What Has Ada Lovelace Done For You?

by Shonali Burke on March 24, 2010

Necessity’s the mother of invention. So’s her daughter.

Technology has never been a game that just guys can play. From the start, women have been involved in the creation and development of computers. But one of the most important contributors — Ada Lovelace — is virtually unknown.

Lovelace was the first computer programmer: as Charles Babbage developed his analytical engine, Lovelace provided him with notes that have since been recognized as the first real description of a computer and software.

She described an algorithm written in order to be implemented on a computer and even went so far as to suggest that, one day, computers would have capabilities far beyond just calculating numbers — something that Babbage did not consider.

All of this happened between 1842 and 1843 (Lovelace lived from 1815 to 1852). Women did not have the vote in England at the time and could not attend institutes of higher education. Lovelace’s expertise in mathematics was due only to her own interest and her mother’s efforts to have her privately tutored in the field.

But her contributions to the development of the computer have been largely ignored, due to her gender.

It’s not an uncommon story — but it is one that reminds us to think about not only the many contributions over women have made to science and technology but also what opportunities they have created for the rest of us.

Ada Lovelace Day

March 24th is Ada Lovelace Day, an opportunity to draw attention to the achievements of women in technology. For me, that means thinking about the women who spend hours a day working on the tools I use. It also means thinking about the women who have made a path that allows me to build a business within a field that just a few decades ago was entirely unimagined.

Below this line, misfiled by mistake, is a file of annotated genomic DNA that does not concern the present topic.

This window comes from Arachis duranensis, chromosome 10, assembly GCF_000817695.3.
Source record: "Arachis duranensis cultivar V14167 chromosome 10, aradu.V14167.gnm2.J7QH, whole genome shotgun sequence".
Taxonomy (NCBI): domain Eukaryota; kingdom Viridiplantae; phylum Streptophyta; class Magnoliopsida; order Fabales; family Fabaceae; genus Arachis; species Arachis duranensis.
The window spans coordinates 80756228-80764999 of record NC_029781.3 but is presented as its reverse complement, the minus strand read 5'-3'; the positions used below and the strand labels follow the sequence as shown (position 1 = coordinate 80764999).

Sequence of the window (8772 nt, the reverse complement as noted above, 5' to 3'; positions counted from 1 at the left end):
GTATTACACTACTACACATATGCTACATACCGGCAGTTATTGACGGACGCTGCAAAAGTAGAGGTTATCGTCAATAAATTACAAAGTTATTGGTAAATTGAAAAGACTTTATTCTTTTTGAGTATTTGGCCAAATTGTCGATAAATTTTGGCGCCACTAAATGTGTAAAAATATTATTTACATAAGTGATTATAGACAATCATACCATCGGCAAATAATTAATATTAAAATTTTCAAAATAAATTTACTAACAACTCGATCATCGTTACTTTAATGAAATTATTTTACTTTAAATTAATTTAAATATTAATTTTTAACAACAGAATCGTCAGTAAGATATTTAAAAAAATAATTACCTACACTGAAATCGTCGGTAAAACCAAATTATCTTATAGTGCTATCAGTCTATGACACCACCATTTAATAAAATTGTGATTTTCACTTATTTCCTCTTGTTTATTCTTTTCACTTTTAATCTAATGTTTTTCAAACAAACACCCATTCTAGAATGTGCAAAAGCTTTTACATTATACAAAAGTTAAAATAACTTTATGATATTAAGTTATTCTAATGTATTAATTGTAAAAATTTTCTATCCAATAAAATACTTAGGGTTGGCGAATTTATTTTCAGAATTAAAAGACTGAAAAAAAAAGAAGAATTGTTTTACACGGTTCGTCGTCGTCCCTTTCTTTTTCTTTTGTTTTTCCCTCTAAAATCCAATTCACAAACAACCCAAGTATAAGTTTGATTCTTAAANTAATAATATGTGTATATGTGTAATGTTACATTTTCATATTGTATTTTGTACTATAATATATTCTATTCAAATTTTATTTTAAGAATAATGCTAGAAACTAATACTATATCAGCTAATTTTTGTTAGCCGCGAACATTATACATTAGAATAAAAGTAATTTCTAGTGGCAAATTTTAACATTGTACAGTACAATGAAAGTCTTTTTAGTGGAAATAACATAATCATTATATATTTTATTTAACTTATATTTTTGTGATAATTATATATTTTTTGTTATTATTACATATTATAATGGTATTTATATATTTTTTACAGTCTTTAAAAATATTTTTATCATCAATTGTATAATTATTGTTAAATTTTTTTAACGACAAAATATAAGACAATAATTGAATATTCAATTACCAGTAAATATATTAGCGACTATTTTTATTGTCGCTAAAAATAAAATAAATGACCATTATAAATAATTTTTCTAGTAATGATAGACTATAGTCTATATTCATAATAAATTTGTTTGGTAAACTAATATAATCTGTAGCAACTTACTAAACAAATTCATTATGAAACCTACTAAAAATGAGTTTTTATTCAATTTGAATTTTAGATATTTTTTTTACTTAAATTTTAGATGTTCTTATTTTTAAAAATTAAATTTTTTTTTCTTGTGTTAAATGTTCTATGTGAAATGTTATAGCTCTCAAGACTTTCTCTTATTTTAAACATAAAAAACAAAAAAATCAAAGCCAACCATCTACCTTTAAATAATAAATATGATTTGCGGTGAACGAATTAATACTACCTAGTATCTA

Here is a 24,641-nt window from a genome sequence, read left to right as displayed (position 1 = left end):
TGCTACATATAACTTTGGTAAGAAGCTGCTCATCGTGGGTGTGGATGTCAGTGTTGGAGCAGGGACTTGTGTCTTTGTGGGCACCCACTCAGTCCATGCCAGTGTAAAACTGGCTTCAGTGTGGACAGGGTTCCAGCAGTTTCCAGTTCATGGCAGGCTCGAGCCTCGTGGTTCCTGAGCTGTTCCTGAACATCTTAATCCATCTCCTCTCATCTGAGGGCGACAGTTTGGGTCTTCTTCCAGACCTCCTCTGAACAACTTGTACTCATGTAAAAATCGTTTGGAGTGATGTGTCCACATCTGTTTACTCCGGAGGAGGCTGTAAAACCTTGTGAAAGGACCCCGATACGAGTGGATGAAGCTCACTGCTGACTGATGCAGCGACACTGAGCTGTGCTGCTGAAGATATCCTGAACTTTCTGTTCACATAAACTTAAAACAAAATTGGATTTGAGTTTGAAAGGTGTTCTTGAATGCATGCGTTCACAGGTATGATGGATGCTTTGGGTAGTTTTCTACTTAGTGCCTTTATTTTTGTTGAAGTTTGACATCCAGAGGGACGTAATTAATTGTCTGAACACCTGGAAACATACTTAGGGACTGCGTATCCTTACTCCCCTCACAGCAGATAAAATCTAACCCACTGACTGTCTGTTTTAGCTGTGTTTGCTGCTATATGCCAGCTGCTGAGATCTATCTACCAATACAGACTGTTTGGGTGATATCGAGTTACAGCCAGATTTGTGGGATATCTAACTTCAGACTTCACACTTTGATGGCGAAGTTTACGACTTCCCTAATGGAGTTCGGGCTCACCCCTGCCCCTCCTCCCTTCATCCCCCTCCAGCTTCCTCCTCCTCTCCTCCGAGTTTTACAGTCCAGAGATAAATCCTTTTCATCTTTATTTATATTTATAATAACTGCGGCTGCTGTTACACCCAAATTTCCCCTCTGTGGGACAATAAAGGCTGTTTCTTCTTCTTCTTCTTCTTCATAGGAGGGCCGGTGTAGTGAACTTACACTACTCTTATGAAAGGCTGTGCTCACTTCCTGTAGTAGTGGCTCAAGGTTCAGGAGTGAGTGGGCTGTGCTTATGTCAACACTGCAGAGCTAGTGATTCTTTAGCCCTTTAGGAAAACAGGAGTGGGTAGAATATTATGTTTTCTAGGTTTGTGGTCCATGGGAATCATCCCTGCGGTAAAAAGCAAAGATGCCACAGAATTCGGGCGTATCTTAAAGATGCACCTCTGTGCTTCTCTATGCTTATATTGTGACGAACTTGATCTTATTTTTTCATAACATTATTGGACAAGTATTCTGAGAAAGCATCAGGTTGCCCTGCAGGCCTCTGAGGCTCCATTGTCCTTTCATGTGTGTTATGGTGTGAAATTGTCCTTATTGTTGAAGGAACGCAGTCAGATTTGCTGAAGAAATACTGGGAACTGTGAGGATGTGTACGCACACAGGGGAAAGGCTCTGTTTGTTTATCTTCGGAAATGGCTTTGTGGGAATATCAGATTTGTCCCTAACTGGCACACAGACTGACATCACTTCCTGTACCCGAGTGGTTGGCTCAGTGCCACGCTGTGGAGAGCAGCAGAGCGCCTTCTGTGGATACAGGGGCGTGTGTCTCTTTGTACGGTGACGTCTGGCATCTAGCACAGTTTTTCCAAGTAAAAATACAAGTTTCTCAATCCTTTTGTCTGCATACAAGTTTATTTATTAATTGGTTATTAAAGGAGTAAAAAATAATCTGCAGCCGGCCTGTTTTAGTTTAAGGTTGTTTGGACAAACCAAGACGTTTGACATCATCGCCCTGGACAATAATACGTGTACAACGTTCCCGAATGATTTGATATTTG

The apple doesn’t fall far…

Personally, that means looking straight back up my family tree. My grandmother was a university librarian and an earlier adopter of tools like email. My great-grandmother managed to earn a Master’s of chemistry in an era when a college degree was virtually unheard of for women in the first place. I know I was lucky to have those role models in my life.

It makes the question of what will be available for the next generation of women — who may or may not have role models when it comes to technology and science — that much more important.

What has Ada done for you?

Today is an important chance to recognize the women who have let us come this far in technology, from Ada Lovelace to all the women involved in the field today.

Who has made your work possible? Who will benefit from the doors you open and the walls you break down?

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Image: Wikimedia Commons

Thursday BramRegular contributor Thursday Bram offers content marketing through Hyper Modern Consulting, as well as more traditional writing services. She blogs about the shift between freelancing and business through her personal blog Thursday Bram and can be reached at www.twitter.com/thursdayb.

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